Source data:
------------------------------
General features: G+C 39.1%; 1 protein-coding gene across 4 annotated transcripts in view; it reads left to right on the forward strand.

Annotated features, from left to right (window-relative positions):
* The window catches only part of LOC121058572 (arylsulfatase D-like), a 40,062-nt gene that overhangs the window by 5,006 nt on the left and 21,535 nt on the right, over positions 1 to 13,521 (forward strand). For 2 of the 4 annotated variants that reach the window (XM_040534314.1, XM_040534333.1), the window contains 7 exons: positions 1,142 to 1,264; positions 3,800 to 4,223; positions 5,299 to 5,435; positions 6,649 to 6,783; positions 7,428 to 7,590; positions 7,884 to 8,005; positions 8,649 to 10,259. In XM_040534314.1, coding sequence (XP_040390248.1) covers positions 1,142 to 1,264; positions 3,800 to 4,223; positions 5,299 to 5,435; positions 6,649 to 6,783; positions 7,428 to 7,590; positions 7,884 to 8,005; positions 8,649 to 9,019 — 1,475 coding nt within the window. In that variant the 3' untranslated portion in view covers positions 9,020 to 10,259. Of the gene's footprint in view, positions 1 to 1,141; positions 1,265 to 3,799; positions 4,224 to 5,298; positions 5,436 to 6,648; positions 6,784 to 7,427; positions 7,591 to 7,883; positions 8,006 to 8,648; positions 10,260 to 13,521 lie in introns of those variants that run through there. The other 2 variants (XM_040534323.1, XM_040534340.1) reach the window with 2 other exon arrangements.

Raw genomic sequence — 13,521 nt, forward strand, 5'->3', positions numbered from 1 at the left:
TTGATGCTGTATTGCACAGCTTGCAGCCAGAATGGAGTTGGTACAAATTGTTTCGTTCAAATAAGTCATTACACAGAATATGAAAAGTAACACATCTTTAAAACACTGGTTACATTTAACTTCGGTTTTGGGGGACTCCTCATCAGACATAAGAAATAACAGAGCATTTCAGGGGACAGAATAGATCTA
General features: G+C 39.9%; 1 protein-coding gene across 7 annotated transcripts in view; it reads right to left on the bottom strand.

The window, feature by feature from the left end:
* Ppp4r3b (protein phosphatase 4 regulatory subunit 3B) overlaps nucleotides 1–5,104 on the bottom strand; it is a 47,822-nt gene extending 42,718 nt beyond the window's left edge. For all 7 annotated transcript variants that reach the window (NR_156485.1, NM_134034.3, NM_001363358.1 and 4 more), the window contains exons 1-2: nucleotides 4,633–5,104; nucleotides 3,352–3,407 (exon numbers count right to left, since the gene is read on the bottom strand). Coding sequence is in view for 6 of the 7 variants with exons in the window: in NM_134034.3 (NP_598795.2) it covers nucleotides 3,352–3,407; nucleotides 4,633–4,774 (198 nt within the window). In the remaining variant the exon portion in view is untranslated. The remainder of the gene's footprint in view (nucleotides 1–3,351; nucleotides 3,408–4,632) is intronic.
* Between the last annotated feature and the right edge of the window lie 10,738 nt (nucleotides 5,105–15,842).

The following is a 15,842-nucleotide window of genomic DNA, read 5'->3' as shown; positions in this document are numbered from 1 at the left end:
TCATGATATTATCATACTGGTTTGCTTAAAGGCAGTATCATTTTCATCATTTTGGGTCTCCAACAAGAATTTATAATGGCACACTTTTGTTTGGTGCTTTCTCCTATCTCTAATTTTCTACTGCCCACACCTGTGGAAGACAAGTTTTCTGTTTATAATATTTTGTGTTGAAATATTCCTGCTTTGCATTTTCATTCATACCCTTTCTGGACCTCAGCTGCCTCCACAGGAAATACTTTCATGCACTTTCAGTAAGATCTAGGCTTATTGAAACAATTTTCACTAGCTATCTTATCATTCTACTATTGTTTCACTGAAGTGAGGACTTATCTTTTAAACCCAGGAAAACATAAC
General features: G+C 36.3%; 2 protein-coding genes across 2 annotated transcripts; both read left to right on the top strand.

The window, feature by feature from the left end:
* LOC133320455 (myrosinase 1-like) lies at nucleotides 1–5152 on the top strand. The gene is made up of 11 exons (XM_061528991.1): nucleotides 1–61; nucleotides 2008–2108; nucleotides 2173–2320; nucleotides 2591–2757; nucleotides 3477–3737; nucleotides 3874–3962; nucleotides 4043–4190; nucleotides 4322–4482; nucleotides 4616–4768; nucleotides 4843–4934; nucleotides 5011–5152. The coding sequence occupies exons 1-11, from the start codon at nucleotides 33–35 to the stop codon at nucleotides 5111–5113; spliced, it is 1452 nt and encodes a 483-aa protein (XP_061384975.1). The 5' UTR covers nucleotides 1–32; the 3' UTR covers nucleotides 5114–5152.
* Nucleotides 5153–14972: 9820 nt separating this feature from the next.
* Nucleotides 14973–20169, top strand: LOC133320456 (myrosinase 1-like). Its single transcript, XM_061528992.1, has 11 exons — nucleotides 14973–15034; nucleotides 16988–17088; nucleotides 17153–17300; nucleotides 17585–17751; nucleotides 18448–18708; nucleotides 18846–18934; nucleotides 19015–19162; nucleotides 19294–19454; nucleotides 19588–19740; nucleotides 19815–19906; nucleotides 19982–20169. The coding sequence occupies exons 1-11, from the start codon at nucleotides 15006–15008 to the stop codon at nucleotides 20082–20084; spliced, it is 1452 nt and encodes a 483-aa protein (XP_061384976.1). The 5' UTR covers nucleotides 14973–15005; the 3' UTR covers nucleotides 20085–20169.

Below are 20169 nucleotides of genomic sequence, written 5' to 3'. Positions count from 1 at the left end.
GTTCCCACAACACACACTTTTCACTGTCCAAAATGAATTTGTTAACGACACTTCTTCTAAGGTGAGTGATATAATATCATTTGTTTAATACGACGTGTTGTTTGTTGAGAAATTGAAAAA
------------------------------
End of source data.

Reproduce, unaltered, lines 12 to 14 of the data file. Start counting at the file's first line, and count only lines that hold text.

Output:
General features: G+C 36.3%; 2 protein-coding genes across 2 annotated transcripts; both read left to right on the top strand.

The window, feature by feature from the left end:
* LOC133320455 (myrosinase 1-like) lies at nucleotides 1–5152 on the top strand. The gene is made up of 11 exons (XM_061528991.1): nucleotides 1–61; nucleotides 2008–2108; nucleotides 2173–2320; nucleotides 2591–2757; nucleotides 3477–3737; nucleotides 3874–3962; nucleotides 4043–4190; nucleotides 4322–4482; nucleotides 4616–4768; nucleotides 4843–4934; nucleotides 5011–5152. The coding sequence occupies exons 1-11, from the start codon at nucleotides 33–35 to the stop codon at nucleotides 5111–5113; spliced, it is 1452 nt and encodes a 483-aa protein (XP_061384975.1). The 5' UTR covers nucleotides 1–32; the 3' UTR covers nucleotides 5114–5152.